My last post talked about how parameter sniffing caused 3 problems for a query, and how SQL Server 2019 fixes one of them – kinda – with adaptive memory grants.
However, the post finished up by talking about how much harder performance troubleshooting will be on 2019 because your query’s memory grant is based on the last set of parameters used, not the current set.
So let’s imagine that you just got an emergency phone call: the boss says their query was slow just now, and they wanna know why.
In theory, you’ll use the new sys.dm_exec_query_plan_stats.
Microsoft’s Pedro Lopes unveiled this feature last week, and in theory, it sounds pretty easy:
- Enable trace flag 2451
- Get the query’s plan handle
- Get the “actual” plan by running SELECT query_plan FROM sys.dm_exec_query_plan_stats (your_plan_handle)
Let’s start our adventure by running usp_UsersByReputation for @Reputation = 2, which gets the tiny memory grant. Here’s the real actual plan from running the query:
The real actual plan is full of rich details: the degree of parallelism, how long the plan compilation took, and something very important for this particular issue, the amount of memory grants. In this case, the query desires 11.7MB.
Normally, all those details will be lost in time, like tears in rain. Enter sys.dm_exec_query_plan_stats – we’ll use sp_BlitzCache to show the plan handle, and then pass that to the new DMF to get the most recent “actual” plan:
/* Enable the trace flag system-wide: */
DBCC TRACEON(2451, -1);
/* Free the plan cache: */
/* Put the small plan in memory: */
EXEC dbo.usp_UsersByReputation @Reputation = 2;
/* Get the plan handle from here: */
sp_BlitzCache @ExpertMode = 1;
/* Get the most recent "actual" plan: */
SELECT * FROM sys.dm_exec_query_plan_stats(0x05000500B3DE6E27D022DA530402000001000000000000000000000000000000000000000000000000000000);
And at first, things look promising – click on the query_plan, and you get:
IT’S AN ACTUAL PLAN! FOR A QUERY THAT RAN IN THE PAST! You can tell it’s an actual plan because the numbers below each operator are the actual numbers of rows that returned from each operator. This is a huge step forward because it enables you to see where the query plan’s estimates went wrong: where it thought that only a few rows would come back, but in reality, way more did. But before you pour the champagne, dig a little bit deeper.
But…there’s a whole lot missing from the details.
And one of the most important things there, desired memory, is completely wrong.
The memory grant numbers don’t show what the query executed with – they show the desired memory grant for the query’s next execution! To see it in a painful way, run it again, this time for @Reputation = 1, and here’s the real actual plan:
Again – rich details, especially for the sort. That yellow bang warning on the sort is absolutely priceless, and when you hover your mouse over it, you get a tooltip showing how many pages spilled to disk.
And a whole lot of them did – because the desired memory for this query is just 1.5 MB! Ring a bell? That’s the desired memory from the supposed last “actual” plan, which wasn’t actual at all. So let’s go query sys.dm_exec_query_plan_stats and see what this query supposedly had for an “actual” plan:
“It desired 209MB.” THE HELL IT DID. That’s the grant for the next time this query runs!
Henceforth, I shall refer to these plans as air_quote_actual plans.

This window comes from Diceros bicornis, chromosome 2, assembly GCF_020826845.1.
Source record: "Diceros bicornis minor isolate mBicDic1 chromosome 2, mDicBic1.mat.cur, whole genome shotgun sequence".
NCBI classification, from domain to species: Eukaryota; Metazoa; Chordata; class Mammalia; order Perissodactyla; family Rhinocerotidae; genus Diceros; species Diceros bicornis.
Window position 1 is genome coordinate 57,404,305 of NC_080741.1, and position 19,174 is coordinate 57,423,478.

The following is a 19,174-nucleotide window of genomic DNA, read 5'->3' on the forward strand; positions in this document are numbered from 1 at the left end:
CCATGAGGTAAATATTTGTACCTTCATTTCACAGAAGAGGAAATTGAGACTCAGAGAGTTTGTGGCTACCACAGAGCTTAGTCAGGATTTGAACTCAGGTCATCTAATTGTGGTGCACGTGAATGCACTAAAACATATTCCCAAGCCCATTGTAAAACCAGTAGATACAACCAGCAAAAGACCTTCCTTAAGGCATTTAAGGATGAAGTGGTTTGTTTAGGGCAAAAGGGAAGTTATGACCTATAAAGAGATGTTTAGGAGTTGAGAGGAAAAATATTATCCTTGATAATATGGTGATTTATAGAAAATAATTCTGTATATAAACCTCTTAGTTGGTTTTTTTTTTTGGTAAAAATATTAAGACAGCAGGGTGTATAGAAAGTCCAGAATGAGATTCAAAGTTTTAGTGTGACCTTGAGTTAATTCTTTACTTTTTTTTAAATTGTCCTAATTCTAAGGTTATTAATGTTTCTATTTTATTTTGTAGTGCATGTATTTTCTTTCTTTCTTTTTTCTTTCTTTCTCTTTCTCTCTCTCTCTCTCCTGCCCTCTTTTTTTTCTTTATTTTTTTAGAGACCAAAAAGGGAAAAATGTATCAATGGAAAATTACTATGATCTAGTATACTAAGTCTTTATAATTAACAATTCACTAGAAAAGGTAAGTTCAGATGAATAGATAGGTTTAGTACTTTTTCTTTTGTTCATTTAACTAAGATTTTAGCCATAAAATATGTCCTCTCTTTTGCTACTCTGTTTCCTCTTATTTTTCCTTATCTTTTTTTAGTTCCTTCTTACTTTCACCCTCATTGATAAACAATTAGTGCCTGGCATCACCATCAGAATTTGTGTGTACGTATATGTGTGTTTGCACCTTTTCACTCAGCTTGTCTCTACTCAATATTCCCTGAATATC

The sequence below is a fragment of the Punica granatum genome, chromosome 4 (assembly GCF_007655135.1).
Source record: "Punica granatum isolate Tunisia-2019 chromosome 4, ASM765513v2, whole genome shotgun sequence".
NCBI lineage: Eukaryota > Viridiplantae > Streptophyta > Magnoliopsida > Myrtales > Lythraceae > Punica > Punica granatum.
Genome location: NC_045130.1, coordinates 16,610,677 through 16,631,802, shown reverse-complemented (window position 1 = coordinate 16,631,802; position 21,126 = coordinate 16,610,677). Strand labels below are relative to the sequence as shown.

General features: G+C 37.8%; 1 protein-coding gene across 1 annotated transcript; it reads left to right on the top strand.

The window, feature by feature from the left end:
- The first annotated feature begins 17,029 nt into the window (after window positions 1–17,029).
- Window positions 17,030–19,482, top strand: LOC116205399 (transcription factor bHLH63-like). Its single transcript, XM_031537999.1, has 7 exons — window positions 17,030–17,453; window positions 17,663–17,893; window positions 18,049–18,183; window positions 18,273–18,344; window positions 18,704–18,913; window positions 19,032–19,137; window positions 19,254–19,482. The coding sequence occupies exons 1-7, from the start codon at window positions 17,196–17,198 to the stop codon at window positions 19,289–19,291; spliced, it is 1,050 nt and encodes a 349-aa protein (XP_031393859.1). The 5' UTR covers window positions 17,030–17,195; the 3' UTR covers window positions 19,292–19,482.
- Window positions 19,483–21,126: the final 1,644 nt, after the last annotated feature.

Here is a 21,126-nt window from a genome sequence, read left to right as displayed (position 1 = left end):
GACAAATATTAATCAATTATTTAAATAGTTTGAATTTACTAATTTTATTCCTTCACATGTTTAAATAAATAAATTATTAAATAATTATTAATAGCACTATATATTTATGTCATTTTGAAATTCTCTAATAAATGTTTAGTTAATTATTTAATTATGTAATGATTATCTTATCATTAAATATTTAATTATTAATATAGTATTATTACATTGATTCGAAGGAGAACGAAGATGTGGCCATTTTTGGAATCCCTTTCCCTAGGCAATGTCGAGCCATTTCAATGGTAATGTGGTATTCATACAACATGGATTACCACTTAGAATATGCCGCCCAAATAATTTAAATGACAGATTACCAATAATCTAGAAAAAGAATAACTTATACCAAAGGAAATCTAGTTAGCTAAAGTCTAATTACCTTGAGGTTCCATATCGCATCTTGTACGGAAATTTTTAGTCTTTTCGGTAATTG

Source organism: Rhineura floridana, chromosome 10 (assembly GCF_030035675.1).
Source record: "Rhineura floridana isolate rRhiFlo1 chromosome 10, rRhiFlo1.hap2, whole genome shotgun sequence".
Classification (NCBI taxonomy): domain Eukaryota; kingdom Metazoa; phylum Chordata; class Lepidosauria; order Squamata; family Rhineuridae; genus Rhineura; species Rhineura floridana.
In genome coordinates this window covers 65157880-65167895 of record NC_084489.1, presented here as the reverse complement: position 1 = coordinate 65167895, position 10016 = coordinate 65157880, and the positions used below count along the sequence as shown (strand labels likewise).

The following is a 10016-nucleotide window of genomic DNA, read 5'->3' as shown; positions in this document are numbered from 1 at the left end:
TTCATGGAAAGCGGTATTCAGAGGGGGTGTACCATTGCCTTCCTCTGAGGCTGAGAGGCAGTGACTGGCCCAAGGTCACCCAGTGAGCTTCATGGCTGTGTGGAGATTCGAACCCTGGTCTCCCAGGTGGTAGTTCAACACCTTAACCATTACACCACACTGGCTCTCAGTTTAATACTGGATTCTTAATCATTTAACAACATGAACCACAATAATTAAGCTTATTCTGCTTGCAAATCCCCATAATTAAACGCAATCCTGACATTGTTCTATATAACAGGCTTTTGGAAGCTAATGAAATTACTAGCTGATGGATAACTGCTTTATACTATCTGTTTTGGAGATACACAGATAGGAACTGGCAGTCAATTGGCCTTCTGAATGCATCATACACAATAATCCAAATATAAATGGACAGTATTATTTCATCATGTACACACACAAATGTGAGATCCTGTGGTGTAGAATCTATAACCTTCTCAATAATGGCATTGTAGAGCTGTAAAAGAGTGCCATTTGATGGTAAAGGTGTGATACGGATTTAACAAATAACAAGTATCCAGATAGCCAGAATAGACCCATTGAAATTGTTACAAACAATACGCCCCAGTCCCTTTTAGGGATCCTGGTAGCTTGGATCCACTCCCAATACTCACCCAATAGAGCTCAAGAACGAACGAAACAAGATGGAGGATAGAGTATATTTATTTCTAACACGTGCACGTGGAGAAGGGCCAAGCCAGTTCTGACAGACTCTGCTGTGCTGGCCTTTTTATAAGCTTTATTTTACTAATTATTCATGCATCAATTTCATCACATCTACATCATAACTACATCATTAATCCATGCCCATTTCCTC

In practice…well, it’s only CTP 2.4, but…
To recap what I’ve shown so far this week:
- Adaptive memory grants mean your query’s memory is based on the prior execution’s parameters
- The air_quote_actual grants in sys.dm_exec_query_plan_stats are based on the query’s next execution
I can see why this is hidden behind a trace flag, and isn’t practical for mainstream distribution. If this shipped to the public as actual plans (no airquotes), it would hurt more than it would help. They don’t include:
- A lot of details about memory grants (granted, wait time, used, etc) – and what it does show is wrong
- Degree of parallelism
- IO statistics (reads)
- Wait stats
- TempDB spills – although Pedro reports those are coming soon:
Compile time are there. Spills will soon. Being LWP v3-based there's no I/O, CPU or waits to keep it *very low* overhead at scale. Getting those for highly chatty servers is not doable now. https://t.co/XXtU48JTv8
— Pedro Lopes (@SQLPedro) April 7, 2019
That means the air_quote_actual plans really just serve as clues that will require a trained performance tuner detective to solve. Just like you’ve seen for years in Watch Brent Tune Queries, your mission is to start at the top right of the query plan, review the estimated versus actual numbers to see where they went awry, and then change the query or the supporting indexes to guide the optimizer down a better path. Air_quote_actual plans serve as a tool in that investigation, but you have to know which parts are true – and which parts are lies.
I do like it – just like I like adaptive memory grants – but it’s another sign that this is going to be a 2014-style release. More on that in the next post when we explore another new SQL Server 2019 feature to mitigate the perils of parameter sniffing: adaptive joins. This one really does work as designed, eliminating parameter sniffing issues while building a resilient plan that works for all kinds of parameters.
(What? That was too obvious? You really are sharp. You’ve always been my favorite reader, you. We really get each other.)
Hey, while you’re here – I built a whole series of classes around parameter sniffing. It looks so easy, but it gets so hard – and backfires so hard. The first class: Fundamentals of Parameter Sniffing. Conquer that, and you can move on to Mastering Parameter Sniffing.